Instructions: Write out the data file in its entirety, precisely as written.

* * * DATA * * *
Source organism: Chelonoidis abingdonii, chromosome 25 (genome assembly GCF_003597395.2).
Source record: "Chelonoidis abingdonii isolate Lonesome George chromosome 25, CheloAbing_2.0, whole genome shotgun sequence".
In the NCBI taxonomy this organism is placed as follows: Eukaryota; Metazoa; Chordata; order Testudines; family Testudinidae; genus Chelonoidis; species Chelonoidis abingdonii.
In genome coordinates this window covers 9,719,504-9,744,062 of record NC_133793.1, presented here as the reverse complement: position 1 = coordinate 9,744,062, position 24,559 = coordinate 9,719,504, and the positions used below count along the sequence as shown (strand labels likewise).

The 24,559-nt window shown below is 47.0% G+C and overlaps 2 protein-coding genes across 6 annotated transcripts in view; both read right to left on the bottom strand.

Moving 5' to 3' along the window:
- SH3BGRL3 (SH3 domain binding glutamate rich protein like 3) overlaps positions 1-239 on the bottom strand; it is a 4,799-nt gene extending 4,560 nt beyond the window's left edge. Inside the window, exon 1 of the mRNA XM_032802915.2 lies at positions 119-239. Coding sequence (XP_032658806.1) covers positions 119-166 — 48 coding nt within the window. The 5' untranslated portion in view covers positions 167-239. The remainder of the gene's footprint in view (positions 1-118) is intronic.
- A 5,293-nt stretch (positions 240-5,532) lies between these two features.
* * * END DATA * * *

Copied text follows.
Source organism: Chelonoidis abingdonii, chromosome 25 (genome assembly GCF_003597395.2).
Source record: "Chelonoidis abingdonii isolate Lonesome George chromosome 25, CheloAbing_2.0, whole genome shotgun sequence".
In the NCBI taxonomy this organism is placed as follows: Eukaryota; Metazoa; Chordata; order Testudines; family Testudinidae; genus Chelonoidis; species Chelonoidis abingdonii.
In genome coordinates this window covers 9,719,504-9,744,062 of record NC_133793.1, presented here as the reverse complement: position 1 = coordinate 9,744,062, position 24,559 = coordinate 9,719,504, and the positions used below count along the sequence as shown (strand labels likewise).

The 24,559-nt window shown below is 47.0% G+C and overlaps 2 protein-coding genes across 6 annotated transcripts in view; both read right to left on the bottom strand.

Moving 5' to 3' along the window:
- SH3BGRL3 (SH3 domain binding glutamate rich protein like 3) overlaps positions 1-239 on the bottom strand; it is a 4,799-nt gene extending 4,560 nt beyond the window's left edge. Inside the window, exon 1 of the mRNA XM_032802915.2 lies at positions 119-239. Coding sequence (XP_032658806.1) covers positions 119-166 — 48 coding nt within the window. The 5' untranslated portion in view covers positions 167-239. The remainder of the gene's footprint in view (positions 1-118) is intronic.
- A 5,293-nt stretch (positions 240-5,532) lies between these two features.